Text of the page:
Peaking in High School

Many say that high school is supposed to be the best time of a person’s life, but that is a scary thought for many students like myself.

Nobody wants the highlight of their life to be based upon the confinement of classroom walls for hours on end, late nights packed with homework, and attempting to stay awake during your morning math class.

Teens barely know who they are or who they want to be in high school, yet that might be what makes it “whimsical.” There is little less pressure to be a fully developed person. Society does not really expect us to have everything together. Nevertheless, can we truly have fun in school while also feeling the weight of life shifting and pressure slowly building?

Besides the few fortunate students who can somehow find a balance between an exciting social life and grades good enough to get into their top school, many of us feel like we cannot have both. There is a clear divide between the students who spend their weekends going to parties and the students who spend their weekends in bed burnt out from the previous days of school work. Some could say that tension or hostility can be found between both types of students. These students from each respective side will tell their friends how the group of students on the other side is doing high school completely wrong… and so this is when the comment “Oh! They are definitely peaking in high school” arises.

The phrase “peaking in high school” is normally awarded to school athletes or the “popular” kids. These are the kids that appear to be having the best time of their lives. It is a declaration that these students will amount to nothing more than their ability to be on the top of the high school social hierarchy. Peaking in high school is also occasionally presented to those who got straight A’s and spent more time studying than going to basketball games. This straight-A student can be at their academic best in life, but then leave high school and realize that they are not Albert Einstein. Although, I think that neither of these are accurate examples of peaking in high school.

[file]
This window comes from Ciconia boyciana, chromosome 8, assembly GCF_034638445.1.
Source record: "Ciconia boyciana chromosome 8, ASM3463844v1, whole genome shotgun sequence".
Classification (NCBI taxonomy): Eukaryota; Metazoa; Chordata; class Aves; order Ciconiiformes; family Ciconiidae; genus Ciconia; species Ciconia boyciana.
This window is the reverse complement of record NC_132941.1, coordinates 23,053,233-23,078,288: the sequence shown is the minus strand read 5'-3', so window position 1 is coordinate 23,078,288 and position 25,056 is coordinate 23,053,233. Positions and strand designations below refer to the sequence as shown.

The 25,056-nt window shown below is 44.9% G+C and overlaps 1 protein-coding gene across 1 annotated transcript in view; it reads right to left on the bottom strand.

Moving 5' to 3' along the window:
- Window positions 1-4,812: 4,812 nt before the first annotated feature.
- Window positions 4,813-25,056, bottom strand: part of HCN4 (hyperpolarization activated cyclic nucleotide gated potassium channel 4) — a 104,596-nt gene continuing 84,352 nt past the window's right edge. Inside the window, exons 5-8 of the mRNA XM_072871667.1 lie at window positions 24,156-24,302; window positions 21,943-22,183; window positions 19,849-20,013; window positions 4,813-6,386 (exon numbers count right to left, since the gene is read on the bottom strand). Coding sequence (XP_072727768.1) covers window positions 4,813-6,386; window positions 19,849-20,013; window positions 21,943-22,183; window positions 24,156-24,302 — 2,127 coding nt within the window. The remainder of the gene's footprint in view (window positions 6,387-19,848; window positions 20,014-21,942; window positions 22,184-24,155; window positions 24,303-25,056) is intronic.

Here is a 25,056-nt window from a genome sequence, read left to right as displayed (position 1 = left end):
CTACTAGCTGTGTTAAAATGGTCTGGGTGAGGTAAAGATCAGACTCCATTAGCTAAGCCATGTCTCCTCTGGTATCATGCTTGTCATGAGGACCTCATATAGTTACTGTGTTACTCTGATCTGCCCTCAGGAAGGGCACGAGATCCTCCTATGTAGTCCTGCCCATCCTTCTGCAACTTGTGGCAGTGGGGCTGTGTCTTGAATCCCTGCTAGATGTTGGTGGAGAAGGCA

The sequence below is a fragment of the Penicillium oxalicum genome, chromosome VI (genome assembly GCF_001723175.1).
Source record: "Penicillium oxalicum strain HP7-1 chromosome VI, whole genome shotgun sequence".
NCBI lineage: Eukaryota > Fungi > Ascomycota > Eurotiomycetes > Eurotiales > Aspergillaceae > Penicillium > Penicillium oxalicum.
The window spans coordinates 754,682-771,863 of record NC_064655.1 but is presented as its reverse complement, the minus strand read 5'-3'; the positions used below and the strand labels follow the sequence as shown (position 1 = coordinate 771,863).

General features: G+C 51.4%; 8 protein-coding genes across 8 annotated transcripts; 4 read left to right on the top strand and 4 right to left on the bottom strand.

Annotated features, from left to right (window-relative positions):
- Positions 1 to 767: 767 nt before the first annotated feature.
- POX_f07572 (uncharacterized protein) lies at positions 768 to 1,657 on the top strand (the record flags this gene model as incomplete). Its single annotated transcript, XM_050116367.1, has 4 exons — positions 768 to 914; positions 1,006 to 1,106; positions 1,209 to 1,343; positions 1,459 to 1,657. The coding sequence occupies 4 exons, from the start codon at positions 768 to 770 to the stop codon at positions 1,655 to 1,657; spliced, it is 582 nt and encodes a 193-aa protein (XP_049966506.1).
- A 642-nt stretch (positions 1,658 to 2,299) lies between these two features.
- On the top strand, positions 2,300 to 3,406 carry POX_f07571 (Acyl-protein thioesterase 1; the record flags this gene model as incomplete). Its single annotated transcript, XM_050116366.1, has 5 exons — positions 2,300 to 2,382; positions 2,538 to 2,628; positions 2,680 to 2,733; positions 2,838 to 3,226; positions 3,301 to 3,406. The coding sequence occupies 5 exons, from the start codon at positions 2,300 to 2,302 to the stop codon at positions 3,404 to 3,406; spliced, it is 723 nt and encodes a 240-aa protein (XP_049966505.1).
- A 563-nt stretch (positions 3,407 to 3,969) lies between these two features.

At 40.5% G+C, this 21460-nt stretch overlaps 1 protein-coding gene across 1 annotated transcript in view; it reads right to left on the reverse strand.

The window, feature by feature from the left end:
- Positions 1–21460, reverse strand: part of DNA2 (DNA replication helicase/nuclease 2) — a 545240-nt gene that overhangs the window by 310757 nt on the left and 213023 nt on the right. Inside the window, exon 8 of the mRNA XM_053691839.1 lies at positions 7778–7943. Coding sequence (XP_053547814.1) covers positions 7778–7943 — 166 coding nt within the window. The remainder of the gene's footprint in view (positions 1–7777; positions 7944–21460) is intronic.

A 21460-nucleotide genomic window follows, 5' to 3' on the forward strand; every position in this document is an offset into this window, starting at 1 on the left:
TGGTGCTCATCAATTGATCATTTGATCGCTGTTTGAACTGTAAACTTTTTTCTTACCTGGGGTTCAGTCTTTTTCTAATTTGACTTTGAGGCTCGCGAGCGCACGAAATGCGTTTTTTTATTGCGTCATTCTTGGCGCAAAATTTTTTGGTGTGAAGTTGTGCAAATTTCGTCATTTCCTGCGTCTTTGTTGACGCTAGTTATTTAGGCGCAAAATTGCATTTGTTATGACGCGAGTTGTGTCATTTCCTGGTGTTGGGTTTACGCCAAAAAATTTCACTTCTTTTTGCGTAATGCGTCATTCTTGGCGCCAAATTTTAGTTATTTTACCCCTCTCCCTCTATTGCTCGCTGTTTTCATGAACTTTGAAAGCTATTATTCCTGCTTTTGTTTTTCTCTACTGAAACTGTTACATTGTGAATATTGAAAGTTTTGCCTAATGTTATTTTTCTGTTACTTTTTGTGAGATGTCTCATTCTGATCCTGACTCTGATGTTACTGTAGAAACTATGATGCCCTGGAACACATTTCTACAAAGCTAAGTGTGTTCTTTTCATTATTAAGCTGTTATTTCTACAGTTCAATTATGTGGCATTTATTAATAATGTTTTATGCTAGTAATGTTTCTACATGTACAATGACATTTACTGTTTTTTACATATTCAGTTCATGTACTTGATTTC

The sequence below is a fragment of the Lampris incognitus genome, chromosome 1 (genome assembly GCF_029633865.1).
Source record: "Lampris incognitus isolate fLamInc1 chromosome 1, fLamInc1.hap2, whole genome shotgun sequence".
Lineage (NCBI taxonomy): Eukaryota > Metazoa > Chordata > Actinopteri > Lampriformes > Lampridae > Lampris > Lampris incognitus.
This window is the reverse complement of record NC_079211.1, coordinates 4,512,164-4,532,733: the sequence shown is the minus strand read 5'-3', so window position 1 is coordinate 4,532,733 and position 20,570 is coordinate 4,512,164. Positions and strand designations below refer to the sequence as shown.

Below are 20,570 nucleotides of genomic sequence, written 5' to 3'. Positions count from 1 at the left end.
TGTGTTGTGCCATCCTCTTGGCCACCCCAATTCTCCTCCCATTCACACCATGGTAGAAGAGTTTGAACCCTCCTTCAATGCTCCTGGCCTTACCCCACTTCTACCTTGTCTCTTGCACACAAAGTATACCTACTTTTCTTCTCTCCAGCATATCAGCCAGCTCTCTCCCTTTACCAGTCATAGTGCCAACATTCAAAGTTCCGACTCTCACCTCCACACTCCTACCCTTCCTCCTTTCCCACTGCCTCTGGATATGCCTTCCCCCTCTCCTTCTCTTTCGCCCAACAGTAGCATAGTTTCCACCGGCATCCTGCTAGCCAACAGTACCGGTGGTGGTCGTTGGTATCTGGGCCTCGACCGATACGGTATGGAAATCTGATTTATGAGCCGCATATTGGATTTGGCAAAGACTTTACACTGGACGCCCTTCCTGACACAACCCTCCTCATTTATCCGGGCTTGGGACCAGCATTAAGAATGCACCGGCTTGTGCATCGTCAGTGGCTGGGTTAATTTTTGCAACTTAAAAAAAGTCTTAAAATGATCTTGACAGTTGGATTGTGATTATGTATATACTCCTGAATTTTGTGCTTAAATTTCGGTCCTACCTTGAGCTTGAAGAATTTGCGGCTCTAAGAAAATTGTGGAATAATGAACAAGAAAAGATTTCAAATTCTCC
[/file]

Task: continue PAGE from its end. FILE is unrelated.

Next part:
There is a physics term known as “potential energy,” which in non-scientific language means “right before a ball rolls down a hill.” This term can easily be translated into the idea of peaking in high school. A person’s peak is their potential energy. It is the point before everything goes downhill. It is not fair to assume that somebody peaked just because they did something you did not. That the grades they got or the parties they went to will be the best achievement they will get in life. Peaking is not something you can see in others but something only the individuals will feel in themselves.

We all know those almost-adults who still show up to every single football game and reminiscence about their time in the student section; however, is this a case of peaking in high school or them trying to continue the fantasy? The fantasy that perpetuates that high school is supposed to be the best part of their life. The answer is both. The sad truth is that if you feel or felt like high school was the best time of your life, then there is a strong chance that you did peak. One will know that they peaked when they feel like life is not going to get any better. That all their worth and self-fulfillment came to an end once they moved the tassel on their cap to the other side.

There is a problem with how we as an American society say high school should be the best time of a person’s life, while also proclaiming that peaking in high school is the worst thing a person could do. Nobody wants to peak in high school, but everybody wants to make the most of it. Everybody wants their high school experience to be like an award-winning movie, but the truth is that high school will only be what you make of it. Instead of attempting to make it the best time, make high school the stepping stone to your life, so then you can only go up.